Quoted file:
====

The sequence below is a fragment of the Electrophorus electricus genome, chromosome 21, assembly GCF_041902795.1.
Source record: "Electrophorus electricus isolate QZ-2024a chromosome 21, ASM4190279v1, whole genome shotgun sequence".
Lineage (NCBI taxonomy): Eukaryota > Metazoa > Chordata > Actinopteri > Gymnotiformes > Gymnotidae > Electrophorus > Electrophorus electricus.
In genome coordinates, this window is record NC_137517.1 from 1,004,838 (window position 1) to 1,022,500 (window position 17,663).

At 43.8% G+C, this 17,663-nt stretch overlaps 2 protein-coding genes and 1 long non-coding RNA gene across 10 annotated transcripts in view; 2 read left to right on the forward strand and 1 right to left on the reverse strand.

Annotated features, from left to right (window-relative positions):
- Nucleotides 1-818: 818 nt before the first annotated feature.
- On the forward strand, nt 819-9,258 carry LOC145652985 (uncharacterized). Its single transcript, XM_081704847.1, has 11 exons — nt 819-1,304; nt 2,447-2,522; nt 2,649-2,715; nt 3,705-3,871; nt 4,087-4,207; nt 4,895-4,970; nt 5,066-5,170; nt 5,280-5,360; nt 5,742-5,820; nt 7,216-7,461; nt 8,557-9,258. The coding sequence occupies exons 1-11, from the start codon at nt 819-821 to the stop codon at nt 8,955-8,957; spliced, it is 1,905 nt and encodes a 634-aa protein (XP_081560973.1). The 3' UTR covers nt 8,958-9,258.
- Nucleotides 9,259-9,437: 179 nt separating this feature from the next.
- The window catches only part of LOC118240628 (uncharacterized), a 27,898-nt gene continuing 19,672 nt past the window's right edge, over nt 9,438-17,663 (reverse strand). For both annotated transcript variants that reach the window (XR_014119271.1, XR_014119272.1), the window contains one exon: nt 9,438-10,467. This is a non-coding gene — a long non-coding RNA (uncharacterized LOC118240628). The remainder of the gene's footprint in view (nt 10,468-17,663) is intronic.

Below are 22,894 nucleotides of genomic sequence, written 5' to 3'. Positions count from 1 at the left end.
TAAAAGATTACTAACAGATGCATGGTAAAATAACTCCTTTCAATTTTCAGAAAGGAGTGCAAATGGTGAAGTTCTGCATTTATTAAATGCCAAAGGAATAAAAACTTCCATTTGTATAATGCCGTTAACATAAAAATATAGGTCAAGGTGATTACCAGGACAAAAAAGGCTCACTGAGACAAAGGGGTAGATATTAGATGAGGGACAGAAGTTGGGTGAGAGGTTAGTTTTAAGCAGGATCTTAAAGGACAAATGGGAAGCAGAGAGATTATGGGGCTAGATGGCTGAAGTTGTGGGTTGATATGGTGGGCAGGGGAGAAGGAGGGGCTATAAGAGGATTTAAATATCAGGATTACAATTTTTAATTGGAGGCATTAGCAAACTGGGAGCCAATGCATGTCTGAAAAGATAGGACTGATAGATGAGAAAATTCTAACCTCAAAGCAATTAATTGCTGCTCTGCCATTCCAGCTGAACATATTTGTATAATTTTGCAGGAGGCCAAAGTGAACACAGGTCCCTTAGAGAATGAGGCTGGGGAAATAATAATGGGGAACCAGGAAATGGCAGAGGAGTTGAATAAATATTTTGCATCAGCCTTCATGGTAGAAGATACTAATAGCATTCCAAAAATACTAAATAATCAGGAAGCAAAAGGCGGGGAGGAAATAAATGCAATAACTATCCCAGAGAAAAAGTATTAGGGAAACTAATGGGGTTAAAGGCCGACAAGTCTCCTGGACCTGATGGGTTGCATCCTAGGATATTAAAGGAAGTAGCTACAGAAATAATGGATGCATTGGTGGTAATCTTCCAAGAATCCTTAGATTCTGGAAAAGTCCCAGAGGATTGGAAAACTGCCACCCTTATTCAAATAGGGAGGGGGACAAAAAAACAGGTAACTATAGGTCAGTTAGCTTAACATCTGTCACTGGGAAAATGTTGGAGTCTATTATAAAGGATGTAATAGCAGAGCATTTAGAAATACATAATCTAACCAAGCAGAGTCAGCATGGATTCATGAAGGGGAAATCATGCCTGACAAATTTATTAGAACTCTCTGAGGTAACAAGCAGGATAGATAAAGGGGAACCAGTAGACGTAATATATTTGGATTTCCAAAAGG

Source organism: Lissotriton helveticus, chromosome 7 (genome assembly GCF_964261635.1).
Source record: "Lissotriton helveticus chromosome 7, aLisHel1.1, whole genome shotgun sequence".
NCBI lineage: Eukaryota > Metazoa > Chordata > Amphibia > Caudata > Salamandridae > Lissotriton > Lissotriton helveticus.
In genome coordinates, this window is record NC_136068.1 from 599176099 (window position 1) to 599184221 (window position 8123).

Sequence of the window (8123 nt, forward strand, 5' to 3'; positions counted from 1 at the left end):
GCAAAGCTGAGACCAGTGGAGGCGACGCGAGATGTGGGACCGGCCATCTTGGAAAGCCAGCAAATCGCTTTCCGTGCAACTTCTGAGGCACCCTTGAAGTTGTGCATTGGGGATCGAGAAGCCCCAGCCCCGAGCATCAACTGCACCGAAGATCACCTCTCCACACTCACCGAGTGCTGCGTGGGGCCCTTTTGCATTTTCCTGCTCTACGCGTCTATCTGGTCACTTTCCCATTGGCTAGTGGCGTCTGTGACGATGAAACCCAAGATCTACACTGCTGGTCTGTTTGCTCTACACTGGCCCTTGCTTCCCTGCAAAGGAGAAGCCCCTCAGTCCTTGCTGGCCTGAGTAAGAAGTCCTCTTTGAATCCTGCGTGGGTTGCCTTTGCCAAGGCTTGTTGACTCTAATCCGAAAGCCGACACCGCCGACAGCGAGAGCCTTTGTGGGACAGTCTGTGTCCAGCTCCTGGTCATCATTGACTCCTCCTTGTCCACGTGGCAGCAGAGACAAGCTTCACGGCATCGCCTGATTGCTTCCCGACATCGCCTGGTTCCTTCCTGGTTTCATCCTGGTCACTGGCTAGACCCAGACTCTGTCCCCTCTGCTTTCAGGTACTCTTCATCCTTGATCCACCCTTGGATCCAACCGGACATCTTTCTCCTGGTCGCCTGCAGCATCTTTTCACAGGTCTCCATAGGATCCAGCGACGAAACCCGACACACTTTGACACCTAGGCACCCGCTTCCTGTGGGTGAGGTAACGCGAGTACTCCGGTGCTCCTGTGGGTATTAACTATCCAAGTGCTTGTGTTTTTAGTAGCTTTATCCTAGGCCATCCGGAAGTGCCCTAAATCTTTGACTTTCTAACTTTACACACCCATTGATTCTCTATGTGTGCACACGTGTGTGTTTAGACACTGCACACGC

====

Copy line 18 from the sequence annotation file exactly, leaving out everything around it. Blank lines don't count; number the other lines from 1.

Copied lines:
GCAAAGCTGAGACCAGTGGAGGCGACGCGAGATGTGGGACCGGCCATCTTGGAAAGCCAGCAAATCGCTTTCCGTGCAACTTCTGAGGCACCCTTGAAGTTGTGCATTGGGGATCGAGAAGCCCCAGCCCCGAGCATCAACTGCACCGAAGATCACCTCTCCACACTCACCGAGTGCTGCGTGGGGCCCTTTTGCATTTTCCTGCTCTACGCGTCTATCTGGTCACTTTCCCATTGGCTAGTGGCGTCTGTGACGATGAAACCCAAGATCTACACTGCTGGTCTGTTTGCTCTACACTGGCCCTTGCTTCCCTGCAAAGGAGAAGCCCCTCAGTCCTTGCTGGCCTGAGTAAGAAGTCCTCTTTGAATCCTGCGTGGGTTGCCTTTGCCAAGGCTTGTTGACTCTAATCCGAAAGCCGACACCGCCGACAGCGAGAGCCTTTGTGGGACAGTCTGTGTCCAGCTCCTGGTCATCATTGACTCCTCCTTGTCCACGTGGCAGCAGAGACAAGCTTCACGGCATCGCCTGATTGCTTCCCGACATCGCCTGGTTCCTTCCTGGTTTCATCCTGGTCACTGGCTAGACCCAGACTCTGTCCCCTCTGCTTTCAGGTACTCTTCATCCTTGATCCACCCTTGGATCCAACCGGACATCTTTCTCCTGGTCGCCTGCAGCATCTTTTCACAGGTCTCCATAGGATCCAGCGACGAAACCCGACACACTTTGACACCTAGGCACCCGCTTCCTGTGGGTGAGGTAACGCGAGTACTCCGGTGCTCCTGTGGGTATTAACTATCCAAGTGCTTGTGTTTTTAGTAGCTTTATCCTAGGCCATCCGGAAGTGCCCTAAATCTTTGACTTTCTAACTTTACACACCCATTGATTCTCTATGTGTGCACACGTGTGTGTTTAGACACTGCACACGC